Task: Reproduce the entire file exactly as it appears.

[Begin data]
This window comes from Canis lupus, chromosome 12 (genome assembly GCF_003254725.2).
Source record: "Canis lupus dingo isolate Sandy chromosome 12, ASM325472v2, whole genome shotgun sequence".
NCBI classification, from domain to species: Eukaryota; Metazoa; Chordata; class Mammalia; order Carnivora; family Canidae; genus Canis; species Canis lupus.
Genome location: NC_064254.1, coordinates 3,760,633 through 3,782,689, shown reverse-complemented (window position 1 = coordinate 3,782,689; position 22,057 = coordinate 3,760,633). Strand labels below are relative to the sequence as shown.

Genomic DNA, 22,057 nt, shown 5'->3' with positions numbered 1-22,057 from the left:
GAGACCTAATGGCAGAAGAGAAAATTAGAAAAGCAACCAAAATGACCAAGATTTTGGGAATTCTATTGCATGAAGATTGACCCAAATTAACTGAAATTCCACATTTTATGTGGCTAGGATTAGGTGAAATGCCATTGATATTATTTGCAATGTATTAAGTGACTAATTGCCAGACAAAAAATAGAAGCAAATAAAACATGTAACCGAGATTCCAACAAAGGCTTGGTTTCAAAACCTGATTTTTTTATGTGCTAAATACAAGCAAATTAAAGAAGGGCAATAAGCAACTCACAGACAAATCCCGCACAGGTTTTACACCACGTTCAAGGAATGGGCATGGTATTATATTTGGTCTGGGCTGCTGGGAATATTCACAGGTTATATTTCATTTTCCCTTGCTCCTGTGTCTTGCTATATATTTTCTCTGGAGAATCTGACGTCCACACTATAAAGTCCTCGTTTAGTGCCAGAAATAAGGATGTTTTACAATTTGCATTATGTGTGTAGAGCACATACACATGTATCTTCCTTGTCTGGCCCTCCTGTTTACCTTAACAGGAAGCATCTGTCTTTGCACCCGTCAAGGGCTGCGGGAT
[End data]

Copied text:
This window comes from Canis lupus, chromosome 12 (genome assembly GCF_003254725.2).
Source record: "Canis lupus dingo isolate Sandy chromosome 12, ASM325472v2, whole genome shotgun sequence".
NCBI classification, from domain to species: Eukaryota; Metazoa; Chordata; class Mammalia; order Carnivora; family Canidae; genus Canis; species Canis lupus.
Genome location: NC_064254.1, coordinates 3,760,633 through 3,782,689, shown reverse-complemented (window position 1 = coordinate 3,782,689; position 22,057 = coordinate 3,760,633). Strand labels below are relative to the sequence as shown.

Genomic DNA, 22,057 nt, shown 5'->3' with positions numbered 1-22,057 from the left:
GAGACCTAATGGCAGAAGAGAAAATTAGAAAAGCAACCAAAATGACCAAGATTTTGGGAATTCTATTGCATGAAGATTGACCCAAATTAACTGAAATTCCACATTTTATGTGGCTAGGATTAGGTGAAATGCCATTGATATTATTTGCAATGTATTAAGTGACTAATTGCCAGACAAAAAATAGAAGCAAATAAAACATGTAACCGAGATTCCAACAAAGGCTTGGTTTCAAAACCTGATTTTTTTATGTGCTAAATACAAGCAAATTAAAGAAGGGCAATAAGCAACTCACAGACAAATCCCGCACAGGTTTTACACCACGTTCAAGGAATGGGCATGGTATTATATTTGGTCTGGGCTGCTGGGAATATTCACAGGTTATATTTCATTTTCCCTTGCTCCTGTGTCTTGCTATATATTTTCTCTGGAGAATCTGACGTCCACACTATAAAGTCCTCGTTTAGTGCCAGAAATAAGGATGTTTTACAATTTGCATTATGTGTGTAGAGCACATACACATGTATCTTCCTTGTCTGGCCCTCCTGTTTACCTTAACAGGAAGCATCTGTCTTTGCACCCGTCAAGGGCTGCGGGAT